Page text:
Senescent cells suppress macrophage-mediated corpse removal via upregulation of the CD47-QPCT/L axis

Research output: Contribution to journalResearch articleContributedpeer-review


  • Daniela Schloesser - , Boehringer Ingelheim GmbH (Author)
  • Laura Lindenthal - , Max Planck Institute of Biochemistry (Author)
  • Julia Sauer - , Boehringer Ingelheim GmbH (Author)
  • Kyoung Jin Chung - , Institute of Clinical Chemistry and Laboratory Medicine (Author)
  • Triantafyllos Chavakis - , Institute of Clinical Chemistry and Laboratory Medicine (Author)
  • Eva Griesser - , Boehringer Ingelheim GmbH (Author)
  • Praveen Baskaran - , Boehringer Ingelheim GmbH (Author)
  • Ulrike Maier-Habelsberger - , Boehringer Ingelheim GmbH (Author)
  • Katrin Fundel-Clemens - , Boehringer Ingelheim GmbH (Author)
  • Ines Schlotthauer - , Boehringer Ingelheim GmbH (Author)
  • Carolin Kirsten Watson - , Boehringer Ingelheim GmbH (Author)
  • Lee Kim Swee - , Boehringer Ingelheim GmbH (Author)
  • Frederik Igney - , Boehringer Ingelheim GmbH (Author)
  • John Edward Park - , Boehringer Ingelheim GmbH (Author)
  • Markus S. Huber-Lang - , Ulm University (Author)
  • Matthew James Thomas - , Boehringer Ingelheim GmbH (Author)
  • Karim Christian El Kasmi - , Boehringer Ingelheim GmbH (Author)
  • Peter J. Murray - , Max Planck Institute of Biochemistry (Author)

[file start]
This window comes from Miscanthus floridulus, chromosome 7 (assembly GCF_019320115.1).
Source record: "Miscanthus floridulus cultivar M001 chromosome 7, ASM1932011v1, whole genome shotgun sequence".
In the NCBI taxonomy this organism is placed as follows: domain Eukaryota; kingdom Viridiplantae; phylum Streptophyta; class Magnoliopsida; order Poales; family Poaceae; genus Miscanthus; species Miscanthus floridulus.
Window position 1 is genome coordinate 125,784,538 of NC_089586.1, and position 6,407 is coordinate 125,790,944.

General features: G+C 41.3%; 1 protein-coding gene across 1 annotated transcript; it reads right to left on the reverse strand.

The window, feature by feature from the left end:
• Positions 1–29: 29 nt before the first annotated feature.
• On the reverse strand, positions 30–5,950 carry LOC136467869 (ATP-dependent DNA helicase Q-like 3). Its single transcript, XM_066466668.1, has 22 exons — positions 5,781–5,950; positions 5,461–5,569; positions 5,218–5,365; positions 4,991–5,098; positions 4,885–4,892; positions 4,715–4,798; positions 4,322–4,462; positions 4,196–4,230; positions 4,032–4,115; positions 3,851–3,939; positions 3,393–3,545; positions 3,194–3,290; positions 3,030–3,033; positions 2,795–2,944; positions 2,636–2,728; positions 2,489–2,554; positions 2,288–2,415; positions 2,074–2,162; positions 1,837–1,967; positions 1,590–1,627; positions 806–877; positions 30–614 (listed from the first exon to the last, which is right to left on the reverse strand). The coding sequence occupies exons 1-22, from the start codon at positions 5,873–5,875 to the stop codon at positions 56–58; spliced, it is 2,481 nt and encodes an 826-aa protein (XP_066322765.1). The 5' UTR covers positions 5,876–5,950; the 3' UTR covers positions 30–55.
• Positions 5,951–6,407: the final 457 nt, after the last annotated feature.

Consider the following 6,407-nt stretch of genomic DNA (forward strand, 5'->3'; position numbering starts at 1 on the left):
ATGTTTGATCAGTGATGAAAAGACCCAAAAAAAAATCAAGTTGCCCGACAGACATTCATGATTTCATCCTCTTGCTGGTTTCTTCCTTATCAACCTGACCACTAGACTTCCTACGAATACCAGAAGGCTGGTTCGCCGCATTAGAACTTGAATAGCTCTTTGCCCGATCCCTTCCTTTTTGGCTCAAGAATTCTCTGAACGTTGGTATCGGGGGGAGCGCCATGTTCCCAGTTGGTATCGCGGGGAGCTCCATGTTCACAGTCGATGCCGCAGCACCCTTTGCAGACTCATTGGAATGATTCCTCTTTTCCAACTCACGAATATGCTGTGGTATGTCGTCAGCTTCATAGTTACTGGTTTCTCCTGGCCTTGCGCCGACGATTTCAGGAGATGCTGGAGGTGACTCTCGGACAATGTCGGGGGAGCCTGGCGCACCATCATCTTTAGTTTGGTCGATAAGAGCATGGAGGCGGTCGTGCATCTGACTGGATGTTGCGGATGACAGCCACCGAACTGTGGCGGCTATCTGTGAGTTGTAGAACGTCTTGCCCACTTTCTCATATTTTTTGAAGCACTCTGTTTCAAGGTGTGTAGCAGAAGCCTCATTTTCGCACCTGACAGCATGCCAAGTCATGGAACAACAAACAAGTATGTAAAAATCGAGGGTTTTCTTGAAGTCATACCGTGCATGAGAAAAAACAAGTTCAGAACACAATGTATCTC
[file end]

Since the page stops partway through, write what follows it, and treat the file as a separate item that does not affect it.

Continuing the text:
Progressive accrual of senescent cells in aging and chronic diseases is associated with detrimental effects in tissue homeostasis. We found that senescent fibroblasts and epithelia were not only refractory to macrophage-mediated engulfment and removal, but they also paralyzed the ability of macrophages to remove bystander apoptotic corpses. Senescent cell-mediated efferocytosis suppression (SCES) was independent of the senescence-associated secretory phenotype (SASP) but instead required direct contact between macrophages and senescent cells. SCES involved augmented senescent cell expression of CD47 coinciding with increased CD47-modifying enzymes QPCT/L. SCES was reversible by interfering with the SIRPα-CD47-SHP-1 axis or QPCT/L activity. While CD47 expression increased in human and mouse senescent cells in vitro and in vivo, another ITIM-containing protein, CD24, contributed to SCES specifically in human epithelial senescent cells where it compensated for genetic deficiency in CD47. Thus, CD47 and CD24 link the pathogenic effects of senescent cells to homeostatic macrophage functions, such as efferocytosis, which we hypothesize must occur efficiently to maintain tissue homeostasis.


Original languageEnglish
Article numbere202207097
Number of pages29
JournalJournal of Cell Biology
Issue number2
Publication statusPublished - 6 Feb 2023

External IDs

PubMed 36459066
WOS 000927211100001


Sustainable Development Goals

ASJC Scopus subject areas


  • Cancer, Cellular senescence, Clearance, Contributes, Efferocytosis, Mechanism, Metabolism, Secretory phenotype, Target, Up-Regulation, Humans, CD47 Antigen/genetics, Macrophages/cytology, Animals, Aminoacyltransferases/metabolism, CD24 Antigen/metabolism, Mice, Senescence-Associated Secretory Phenotype, Apoptosis

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